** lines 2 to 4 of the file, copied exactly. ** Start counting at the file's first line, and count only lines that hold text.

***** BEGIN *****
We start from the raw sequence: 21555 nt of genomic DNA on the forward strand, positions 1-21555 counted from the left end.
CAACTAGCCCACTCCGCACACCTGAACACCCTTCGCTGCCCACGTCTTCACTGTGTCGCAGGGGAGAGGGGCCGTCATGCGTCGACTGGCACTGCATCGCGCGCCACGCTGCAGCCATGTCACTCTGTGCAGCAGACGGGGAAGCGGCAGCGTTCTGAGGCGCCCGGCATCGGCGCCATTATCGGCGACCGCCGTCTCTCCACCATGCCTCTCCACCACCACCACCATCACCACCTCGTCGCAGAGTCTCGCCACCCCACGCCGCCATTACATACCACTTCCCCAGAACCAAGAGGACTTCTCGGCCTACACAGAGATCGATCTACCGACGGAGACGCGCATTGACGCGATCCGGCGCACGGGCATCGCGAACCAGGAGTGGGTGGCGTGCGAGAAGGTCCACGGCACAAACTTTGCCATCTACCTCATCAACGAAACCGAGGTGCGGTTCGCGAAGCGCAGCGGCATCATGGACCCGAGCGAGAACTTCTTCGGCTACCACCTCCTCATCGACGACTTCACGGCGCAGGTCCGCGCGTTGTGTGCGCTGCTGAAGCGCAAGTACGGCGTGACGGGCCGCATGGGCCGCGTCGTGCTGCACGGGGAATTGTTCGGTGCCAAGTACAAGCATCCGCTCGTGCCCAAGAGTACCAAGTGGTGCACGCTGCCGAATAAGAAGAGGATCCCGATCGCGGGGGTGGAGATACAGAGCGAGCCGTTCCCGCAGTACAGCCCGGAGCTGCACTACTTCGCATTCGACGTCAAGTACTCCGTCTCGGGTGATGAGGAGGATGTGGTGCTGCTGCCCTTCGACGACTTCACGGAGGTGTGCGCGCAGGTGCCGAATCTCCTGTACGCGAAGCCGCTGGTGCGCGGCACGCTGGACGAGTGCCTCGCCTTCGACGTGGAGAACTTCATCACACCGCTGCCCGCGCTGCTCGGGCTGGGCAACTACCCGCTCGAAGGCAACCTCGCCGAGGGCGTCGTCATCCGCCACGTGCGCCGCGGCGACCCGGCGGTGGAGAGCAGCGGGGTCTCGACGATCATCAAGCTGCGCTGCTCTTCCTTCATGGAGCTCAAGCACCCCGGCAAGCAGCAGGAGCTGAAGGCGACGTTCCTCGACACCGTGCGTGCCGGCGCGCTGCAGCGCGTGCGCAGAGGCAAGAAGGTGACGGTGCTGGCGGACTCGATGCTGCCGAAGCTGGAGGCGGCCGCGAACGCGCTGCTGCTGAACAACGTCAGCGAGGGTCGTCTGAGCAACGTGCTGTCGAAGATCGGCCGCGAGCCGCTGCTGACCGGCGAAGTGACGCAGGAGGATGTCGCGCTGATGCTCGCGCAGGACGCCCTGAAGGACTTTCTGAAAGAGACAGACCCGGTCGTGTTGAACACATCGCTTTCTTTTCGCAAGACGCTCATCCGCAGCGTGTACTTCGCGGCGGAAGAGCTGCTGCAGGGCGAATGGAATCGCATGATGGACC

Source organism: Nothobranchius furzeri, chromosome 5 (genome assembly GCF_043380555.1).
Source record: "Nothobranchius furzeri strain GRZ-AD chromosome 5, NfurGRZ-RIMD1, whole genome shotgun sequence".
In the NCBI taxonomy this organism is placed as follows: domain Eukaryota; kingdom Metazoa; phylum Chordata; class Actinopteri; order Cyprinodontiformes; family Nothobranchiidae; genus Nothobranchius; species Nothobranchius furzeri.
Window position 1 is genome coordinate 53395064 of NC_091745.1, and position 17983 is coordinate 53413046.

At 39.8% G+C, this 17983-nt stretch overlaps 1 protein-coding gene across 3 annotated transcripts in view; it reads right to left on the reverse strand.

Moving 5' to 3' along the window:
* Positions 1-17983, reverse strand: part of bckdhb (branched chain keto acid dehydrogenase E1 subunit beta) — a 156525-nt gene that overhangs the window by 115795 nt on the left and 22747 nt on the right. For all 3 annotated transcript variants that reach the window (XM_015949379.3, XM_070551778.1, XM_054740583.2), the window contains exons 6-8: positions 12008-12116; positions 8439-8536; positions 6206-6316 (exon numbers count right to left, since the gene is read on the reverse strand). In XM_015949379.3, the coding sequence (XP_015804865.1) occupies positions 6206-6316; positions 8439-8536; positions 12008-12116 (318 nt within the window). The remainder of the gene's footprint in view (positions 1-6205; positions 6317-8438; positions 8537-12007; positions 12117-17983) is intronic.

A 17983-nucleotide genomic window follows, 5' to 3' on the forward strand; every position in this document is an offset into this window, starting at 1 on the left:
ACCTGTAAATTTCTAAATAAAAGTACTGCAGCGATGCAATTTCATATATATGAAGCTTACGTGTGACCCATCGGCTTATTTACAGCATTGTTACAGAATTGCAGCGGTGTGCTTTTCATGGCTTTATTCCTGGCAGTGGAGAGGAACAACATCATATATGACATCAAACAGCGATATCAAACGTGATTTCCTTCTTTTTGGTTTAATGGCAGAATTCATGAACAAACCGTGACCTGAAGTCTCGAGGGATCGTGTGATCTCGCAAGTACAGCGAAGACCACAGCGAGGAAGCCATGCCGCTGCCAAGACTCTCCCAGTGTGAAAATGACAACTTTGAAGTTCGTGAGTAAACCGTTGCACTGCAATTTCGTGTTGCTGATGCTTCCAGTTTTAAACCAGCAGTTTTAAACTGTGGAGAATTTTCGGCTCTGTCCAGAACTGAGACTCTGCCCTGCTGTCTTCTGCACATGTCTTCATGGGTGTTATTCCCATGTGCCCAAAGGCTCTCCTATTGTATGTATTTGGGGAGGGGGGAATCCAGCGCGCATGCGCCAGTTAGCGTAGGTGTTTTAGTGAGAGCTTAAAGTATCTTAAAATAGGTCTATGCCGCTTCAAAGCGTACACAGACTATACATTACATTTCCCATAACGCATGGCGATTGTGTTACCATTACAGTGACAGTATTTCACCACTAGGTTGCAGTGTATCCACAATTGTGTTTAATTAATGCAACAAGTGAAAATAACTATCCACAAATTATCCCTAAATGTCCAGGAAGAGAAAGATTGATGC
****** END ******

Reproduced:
CAACTAGCCCACTCCGCACACCTGAACACCCTTCGCTGCCCACGTCTTCACTGTGTCGCAGGGGAGAGGGGCCGTCATGCGTCGACTGGCACTGCATCGCGCGCCACGCTGCAGCCATGTCACTCTGTGCAGCAGACGGGGAAGCGGCAGCGTTCTGAGGCGCCCGGCATCGGCGCCATTATCGGCGACCGCCGTCTCTCCACCATGCCTCTCCACCACCACCACCATCACCACCTCGTCGCAGAGTCTCGCCACCCCACGCCGCCATTACATACCACTTCCCCAGAACCAAGAGGACTTCTCGGCCTACACAGAGATCGATCTACCGACGGAGACGCGCATTGACGCGATCCGGCGCACGGGCATCGCGAACCAGGAGTGGGTGGCGTGCGAGAAGGTCCACGGCACAAACTTTGCCATCTACCTCATCAACGAAACCGAGGTGCGGTTCGCGAAGCGCAGCGGCATCATGGACCCGAGCGAGAACTTCTTCGGCTACCACCTCCTCATCGACGACTTCACGGCGCAGGTCCGCGCGTTGTGTGCGCTGCTGAAGCGCAAGTACGGCGTGACGGGCCGCATGGGCCGCGTCGTGCTGCACGGGGAATTGTTCGGTGCCAAGTACAAGCATCCGCTCGTGCCCAAGAGTACCAAGTGGTGCACGCTGCCGAATAAGAAGAGGATCCCGATCGCGGGGGTGGAGATACAGAGCGAGCCGTTCCCGCAGTACAGCCCGGAGCTGCACTACTTCGCATTCGACGTCAAGTACTCCGTCTCGGGTGATGAGGAGGATGTGGTGCTGCTGCCCTTCGACGACTTCACGGAGGTGTGCGCGCAGGTGCCGAATCTCCTGTACGCGAAGCCGCTGGTGCGCGGCACGCTGGACGAGTGCCTCGCCTTCGACGTGGAGAACTTCATCACACCGCTGCCCGCGCTGCTCGGGCTGGGCAACTACCCGCTCGAAGGCAACCTCGCCGAGGGCGTCGTCATCCGCCACGTGCGCCGCGGCGACCCGGCGGTGGAGAGCAGCGGGGTCTCGACGATCATCAAGCTGCGCTGCTCTTCCTTCATGGAGCTCAAGCACCCCGGCAAGCAGCAGGAGCTGAAGGCGACGTTCCTCGACACCGTGCGTGCCGGCGCGCTGCAGCGCGTGCGCAGAGGCAAGAAGGTGACGGTGCTGGCGGACTCGATGCTGCCGAAGCTGGAGGCGGCCGCGAACGCGCTGCTGCTGAACAACGTCAGCGAGGGTCGTCTGAGCAACGTGCTGTCGAAGATCGGCCGCGAGCCGCTGCTGACCGGCGAAGTGACGCAGGAGGATGTCGCGCTGATGCTCGCGCAGGACGCCCTGAAGGACTTTCTGAAAGAGACAGACCCGGTCGTGTTGAACACATCGCTTTCTTTTCGCAAGACGCTCATCCGCAGCGTGTACTTCGCGGCGGAAGAGCTGCTGCAGGGCGAATGGAATCGCATGATGGACC

Source organism: Nothobranchius furzeri, chromosome 5 (genome assembly GCF_043380555.1).
Source record: "Nothobranchius furzeri strain GRZ-AD chromosome 5, NfurGRZ-RIMD1, whole genome shotgun sequence".